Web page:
Comparing costs of intramuscular and oral vitamin B<inf>12</inf> administration in primary care: A cost-minimization analysis
Vidal-Alaball J., Butler CC., Potter CC.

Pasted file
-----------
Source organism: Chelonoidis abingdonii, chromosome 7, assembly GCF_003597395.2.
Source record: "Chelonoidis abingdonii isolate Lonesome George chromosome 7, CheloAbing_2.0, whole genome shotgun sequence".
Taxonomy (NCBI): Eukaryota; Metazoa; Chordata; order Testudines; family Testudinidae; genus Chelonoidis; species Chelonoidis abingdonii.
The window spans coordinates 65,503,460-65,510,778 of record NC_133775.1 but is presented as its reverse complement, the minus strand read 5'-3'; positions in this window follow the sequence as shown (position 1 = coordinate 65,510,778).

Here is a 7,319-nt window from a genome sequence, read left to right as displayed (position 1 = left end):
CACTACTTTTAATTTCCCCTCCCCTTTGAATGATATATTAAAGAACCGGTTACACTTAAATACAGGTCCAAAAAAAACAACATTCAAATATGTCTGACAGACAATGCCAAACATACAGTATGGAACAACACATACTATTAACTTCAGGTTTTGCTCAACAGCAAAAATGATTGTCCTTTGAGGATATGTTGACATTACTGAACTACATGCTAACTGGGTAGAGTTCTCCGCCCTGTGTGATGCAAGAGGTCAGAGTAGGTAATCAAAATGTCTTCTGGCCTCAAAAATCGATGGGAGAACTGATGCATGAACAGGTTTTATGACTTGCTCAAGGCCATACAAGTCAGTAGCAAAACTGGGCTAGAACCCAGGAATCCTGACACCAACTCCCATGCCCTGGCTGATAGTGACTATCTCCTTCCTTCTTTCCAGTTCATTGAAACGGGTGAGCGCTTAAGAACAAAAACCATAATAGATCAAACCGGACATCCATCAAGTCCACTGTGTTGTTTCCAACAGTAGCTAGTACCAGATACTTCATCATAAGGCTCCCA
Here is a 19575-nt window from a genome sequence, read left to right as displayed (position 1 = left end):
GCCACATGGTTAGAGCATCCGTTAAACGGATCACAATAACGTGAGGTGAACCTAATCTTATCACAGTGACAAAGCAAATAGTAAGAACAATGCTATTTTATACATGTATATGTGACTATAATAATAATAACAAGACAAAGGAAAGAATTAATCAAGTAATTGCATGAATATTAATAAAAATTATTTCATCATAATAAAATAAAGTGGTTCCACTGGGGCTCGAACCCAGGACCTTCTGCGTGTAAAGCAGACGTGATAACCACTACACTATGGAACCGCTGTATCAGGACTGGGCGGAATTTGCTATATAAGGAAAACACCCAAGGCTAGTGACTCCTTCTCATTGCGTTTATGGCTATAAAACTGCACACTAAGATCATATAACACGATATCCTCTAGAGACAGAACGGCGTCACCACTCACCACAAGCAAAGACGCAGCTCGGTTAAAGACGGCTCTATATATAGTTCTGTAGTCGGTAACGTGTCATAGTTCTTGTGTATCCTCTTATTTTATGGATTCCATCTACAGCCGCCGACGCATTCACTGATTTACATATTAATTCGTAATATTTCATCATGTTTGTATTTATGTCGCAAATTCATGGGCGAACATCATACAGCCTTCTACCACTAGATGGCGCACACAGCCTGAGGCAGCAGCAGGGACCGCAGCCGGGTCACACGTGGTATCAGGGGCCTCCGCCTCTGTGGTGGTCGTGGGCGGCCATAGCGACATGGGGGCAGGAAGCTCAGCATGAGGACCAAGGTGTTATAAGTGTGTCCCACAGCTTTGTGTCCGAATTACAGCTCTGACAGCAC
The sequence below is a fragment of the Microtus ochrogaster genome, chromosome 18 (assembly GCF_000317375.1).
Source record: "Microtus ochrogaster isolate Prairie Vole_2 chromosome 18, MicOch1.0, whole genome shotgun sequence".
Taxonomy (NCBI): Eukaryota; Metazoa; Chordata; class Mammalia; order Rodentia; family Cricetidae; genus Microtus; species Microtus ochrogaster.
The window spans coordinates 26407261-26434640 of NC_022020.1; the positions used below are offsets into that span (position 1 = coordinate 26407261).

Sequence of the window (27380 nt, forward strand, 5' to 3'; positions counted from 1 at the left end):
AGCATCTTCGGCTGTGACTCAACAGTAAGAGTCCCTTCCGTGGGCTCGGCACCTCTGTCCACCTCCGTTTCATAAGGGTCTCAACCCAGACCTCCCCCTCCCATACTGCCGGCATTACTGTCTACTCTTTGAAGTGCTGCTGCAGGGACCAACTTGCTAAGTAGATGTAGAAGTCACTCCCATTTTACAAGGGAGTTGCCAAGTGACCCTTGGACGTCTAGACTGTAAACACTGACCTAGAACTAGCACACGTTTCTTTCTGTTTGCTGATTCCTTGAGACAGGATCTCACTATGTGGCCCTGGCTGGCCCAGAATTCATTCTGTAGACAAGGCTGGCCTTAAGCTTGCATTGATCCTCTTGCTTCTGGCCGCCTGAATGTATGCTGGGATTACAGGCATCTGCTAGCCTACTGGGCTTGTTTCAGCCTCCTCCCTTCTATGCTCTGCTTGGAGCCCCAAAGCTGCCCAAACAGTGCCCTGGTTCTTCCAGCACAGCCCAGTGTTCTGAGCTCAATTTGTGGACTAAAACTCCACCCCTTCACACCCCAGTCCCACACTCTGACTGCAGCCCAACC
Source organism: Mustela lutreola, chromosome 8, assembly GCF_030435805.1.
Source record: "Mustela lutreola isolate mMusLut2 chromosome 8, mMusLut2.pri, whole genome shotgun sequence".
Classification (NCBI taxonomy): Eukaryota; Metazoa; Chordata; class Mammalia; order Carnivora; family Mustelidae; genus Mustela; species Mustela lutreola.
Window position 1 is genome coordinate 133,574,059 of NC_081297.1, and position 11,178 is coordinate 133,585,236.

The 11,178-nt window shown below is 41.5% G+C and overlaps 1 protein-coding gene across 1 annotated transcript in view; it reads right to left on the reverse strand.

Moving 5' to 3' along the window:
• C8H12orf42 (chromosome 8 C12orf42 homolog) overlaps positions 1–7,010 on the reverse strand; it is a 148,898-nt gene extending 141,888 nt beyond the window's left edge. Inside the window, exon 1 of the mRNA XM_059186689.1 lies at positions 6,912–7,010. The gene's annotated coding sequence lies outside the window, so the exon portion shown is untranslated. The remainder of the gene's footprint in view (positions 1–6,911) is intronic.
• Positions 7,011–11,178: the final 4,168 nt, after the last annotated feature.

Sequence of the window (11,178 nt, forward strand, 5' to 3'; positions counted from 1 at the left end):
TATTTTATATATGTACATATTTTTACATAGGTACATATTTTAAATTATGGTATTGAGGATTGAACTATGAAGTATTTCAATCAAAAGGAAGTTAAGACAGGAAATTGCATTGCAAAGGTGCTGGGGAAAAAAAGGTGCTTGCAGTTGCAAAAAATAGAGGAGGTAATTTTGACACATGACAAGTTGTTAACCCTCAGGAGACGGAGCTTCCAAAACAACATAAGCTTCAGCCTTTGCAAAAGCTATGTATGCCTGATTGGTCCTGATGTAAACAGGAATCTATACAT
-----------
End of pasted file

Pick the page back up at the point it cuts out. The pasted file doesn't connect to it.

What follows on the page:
Objective: To establish whether savings could be made by changing patients from intramuscular to high doses of oral vitamin B 12 in primary care without compromising their wellbeing. Methods: Cost-minimization analysis from a UK perspective, using secondary data obtained from the literature available and expert opinion. Results: The cost of the resources used to treat patients with vitamin B 12 deficiency with intramuscular vitamin B 12 was calculated as between £55.99 (€83.1) and £99.99 (€148.5) per year. The cost of treating patients with high doses of oral vitamin B 12 during the first year was between £125.55 (€186.5) and £248.55 (€369.1). However, once patients receiving intramuscular treatment had been converted to oral treatment, or in new patients treated orally from the outset, the cost was £35.55 per year (€52.8). One variable, home visits, had a high impact on the calculations. Conclusion: Switching patients with vitamin B 12 deficiency from intramuscular to high-dose oral therapy and treating patients newly diagnosed with vitamin B 12 deficiency with oral vitamin B 12 from the outset could save resources in the medium and long term, and in newly diagnosed patients. Savings would come particularly in the form of nursing time.